Saturday, February 5, 2022

Broadway Rose’s Honky Tonk Laundry Brings Down-Home Musical Fun

By Tina Arth

Broadway Rose Theatre Company’s audiences are thoroughly familiar with the conventions of the “jukebox musical” – a show built around a whole passel of songs, mostly (or completely) drawn from pre-existing pop charts. The story lines tend to be a mite slim and predictable, so the show’s entertainment value is almost exclusively dependent on the quality of the vocalists, musicians, and songs. Nowhere is this more clearly illustrated than in director Sharon Maroney’s current love offering of Roger Bean’s Honky Tonk Laundry – the plot is paper- thin, but this tissue paper provides the exquisite giftwrap around two acts and 22 numbers delivered by two of the finest vocalists you’ve heard in a month of Sundays.

Here goes: the show opens with hard-headed, warm-hearted down-home gal Lana Mae Hopkins bubbling over with frustration - instead of a life singing her heart out on the country circuit, she has settled for running the Wishy Washy Washateria in an unnamed but stereotypical small southern burg. She’s got a load of the town slut’s scanty panties to wash, her husband Earl is spending WAY too much time visiting his “sick mother” instead of fixing a broken dryer, and her lone employee has disappeared. Just after she posts a help wanted sign on the door, in walks Katie Lane Murphy, a high-energy, high-maintenance train wreck of a woman done wrong who should never be trusted with a hot iron. Mollified by a few of Lana Mae’s sedatives, Katie quits her job and joins forces with Lana, and the two of them set out to dump their cheatin’ menfolk.  Turns out that Katie Lane has a powerful set of pipes, too – but without a little Xanax lubrication she’s way too anxious to sing in front of people. Next step? Put up some posters, redecorate the Wishy Washy as the Honky Tonk Laundry, and put on a show! Yep, that pretty much sums it up.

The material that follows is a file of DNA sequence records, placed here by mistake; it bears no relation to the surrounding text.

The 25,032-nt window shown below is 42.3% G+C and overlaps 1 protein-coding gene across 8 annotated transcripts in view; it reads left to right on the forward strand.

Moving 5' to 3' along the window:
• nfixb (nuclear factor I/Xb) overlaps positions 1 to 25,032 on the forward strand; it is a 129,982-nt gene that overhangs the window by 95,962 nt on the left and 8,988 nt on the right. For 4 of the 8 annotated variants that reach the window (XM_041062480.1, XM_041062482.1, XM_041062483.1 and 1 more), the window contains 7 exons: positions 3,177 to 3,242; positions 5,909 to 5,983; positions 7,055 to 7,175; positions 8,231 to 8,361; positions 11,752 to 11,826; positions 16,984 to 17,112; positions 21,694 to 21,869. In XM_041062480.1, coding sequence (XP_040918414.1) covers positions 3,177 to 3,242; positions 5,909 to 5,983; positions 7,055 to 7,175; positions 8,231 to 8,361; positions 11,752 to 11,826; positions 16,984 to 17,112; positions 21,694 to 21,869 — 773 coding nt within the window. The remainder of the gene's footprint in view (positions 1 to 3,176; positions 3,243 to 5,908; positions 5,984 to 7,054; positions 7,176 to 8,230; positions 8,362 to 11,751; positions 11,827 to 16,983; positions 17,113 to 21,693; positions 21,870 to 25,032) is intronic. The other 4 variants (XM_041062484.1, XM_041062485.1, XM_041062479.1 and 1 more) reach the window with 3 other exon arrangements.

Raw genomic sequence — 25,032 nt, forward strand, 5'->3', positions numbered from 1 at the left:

Even with spectacular vocals (and the vocals are pretty damned spectacular), the show would still be a bit of a drag if the actors didn’t bring their “A” game – but this is simply not an issue in the Broadway Rose production. When I first reviewed Jessica Brandes in last season’s Analog and Vinyl, I meant it when I said, “she struck me as one of those actors who could hold my attention while reading the phone book.”  She is beyond hilarious in her oddly sexy, jerky, quirky, sometimes drugged out and always passionate portrayal of Katie, and her powerful voice lights up the theater in six solo and seven duets of some great honky tonk classics (some of them new to me, but probably not to real country music fans).  Watch and listen especially for “Why’d He Come In Here Lookin’ Like That?” and “Cleopatra, Queen of Denial,” and brace yourself for the moment when Lana Mae teaches her to yodel in “Yodeling at the Grand Ole Opry.”

Emily Cadiz (Lana Mae) is in a comparatively straight role, but her enthusiastic cynicism and frequent (but inoffensive) swearing gives her lots of room to develop a funny and memorable spitfire of a character, and she doesn’t miss a beat. Cadiz’ “Stand By Your Man” alone is worth the price of admission, and her plaintive “I Need A Vacation” kicks the show off with a big, big bang. I’ve never been a huge fan of Nancy Sinatra, but Emily and Jessica’s duet on “These Boots Are Made For Walkin’” at the end of the first act made me wish there were no intermission!

While we never get to see the musicians, we definitely hear them. Music Director/conductor/pianist Max Kastelic with his band (Amy Roesler, Dave Muldoon, and Joseph Mammarella) provide everything you could want in a country combo – and then some. Sean O’Skea’s set is a picture perfect recreation of a tacky Laundromat, and Kimberly Hergert’s costumes tell us all we need to know about Lana Mae and Katie’s fashion ethos – lots of fringe, lots of boots, cowboy hats and (for Katie) some stunningly skin-tight, cleavage baring wardrobe choices.

Don’t come to Honky Tonk Laundry for anything deep or profound – life in February is dark enough on the outside that a couple of hours of comedy, nostalgia, and dynamite singing are exactly what we need. Do come for the highest quality of sheer entertainment you’ll find anywhere in town!

Honky Tonk Laundry is playing at the Broadway Rose New Stage, 12850 SW Grant Avenue, Tigard, through Sunday, February 20th.


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